"I operate a CPA firm in an area with a focus in production agriculture. Many of our clients are required to prepare or have prepared fair market value balance sheets for their lenders in connection with a renewal of their farm operating note agreements and in connection with obtaining term notes for financing equipment and land on an annual basis. The lenders for these agricultural businesses have long ago learned that a well-cared-for 1967 John Deere 4020 tractor is fully depreciated for tax and book purposes, but still likely has a fair market value equal to or greater than its original cost. Also, these lenders understand that a piece of land purchased by a farmer in 1984 at $500 per acre is today worth four times that much in our area and has additional value to lend against and an economic carrying cost for the farmer far beyond its GAAP basis. Therefore, the financial statements that we prepare based on GAAP or the tax basis of accounting are meaningless, while fair value accounting has significant meaning.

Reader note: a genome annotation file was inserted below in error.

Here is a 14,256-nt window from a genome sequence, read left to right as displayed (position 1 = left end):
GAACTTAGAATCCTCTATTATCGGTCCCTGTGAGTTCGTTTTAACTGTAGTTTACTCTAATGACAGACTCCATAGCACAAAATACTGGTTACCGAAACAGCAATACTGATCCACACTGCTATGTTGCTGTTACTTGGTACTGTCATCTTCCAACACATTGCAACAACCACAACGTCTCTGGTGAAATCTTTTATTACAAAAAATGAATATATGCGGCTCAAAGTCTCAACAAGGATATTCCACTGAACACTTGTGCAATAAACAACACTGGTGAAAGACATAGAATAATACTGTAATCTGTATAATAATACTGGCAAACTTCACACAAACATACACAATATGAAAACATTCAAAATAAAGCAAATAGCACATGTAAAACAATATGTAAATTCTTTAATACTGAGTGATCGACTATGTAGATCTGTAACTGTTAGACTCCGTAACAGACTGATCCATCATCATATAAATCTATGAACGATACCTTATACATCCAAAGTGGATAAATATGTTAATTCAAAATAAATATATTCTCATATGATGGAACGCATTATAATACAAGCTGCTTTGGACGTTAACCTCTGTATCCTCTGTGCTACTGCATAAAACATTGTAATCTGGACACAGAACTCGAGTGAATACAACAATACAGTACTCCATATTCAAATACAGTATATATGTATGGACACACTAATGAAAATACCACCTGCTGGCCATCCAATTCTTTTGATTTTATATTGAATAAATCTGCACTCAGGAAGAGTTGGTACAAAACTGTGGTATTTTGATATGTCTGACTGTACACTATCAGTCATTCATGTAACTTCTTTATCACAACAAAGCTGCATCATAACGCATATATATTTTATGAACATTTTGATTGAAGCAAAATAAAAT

"Naturally, some of these clients wish to have us assist with preparing these financial statements. Basically, in order to issue a report, we have to issue meaningless financial statements based on GAAP or Other Comprehensive Basis of Accounting (such as tax basis), then provide the financial statements on the estimated current value of the assets, liabilities and equity as supplemental information. As an alternative, we have issued financial statements based on estimated current value as a prescribed form. In both cases, we have to include disclaimers in the accountants' reports that cause lenders to question the information. In addition, the information in the GAAP financial statements often leads to questions and unnecessary analysis by lenders or other outside investors.

"My peer review firm and I have often argued this issue. Our peer reviewer has said to me, 'I wish my banker would lend to me on market value.' My response was ... 'If you had a smart banker, he would!'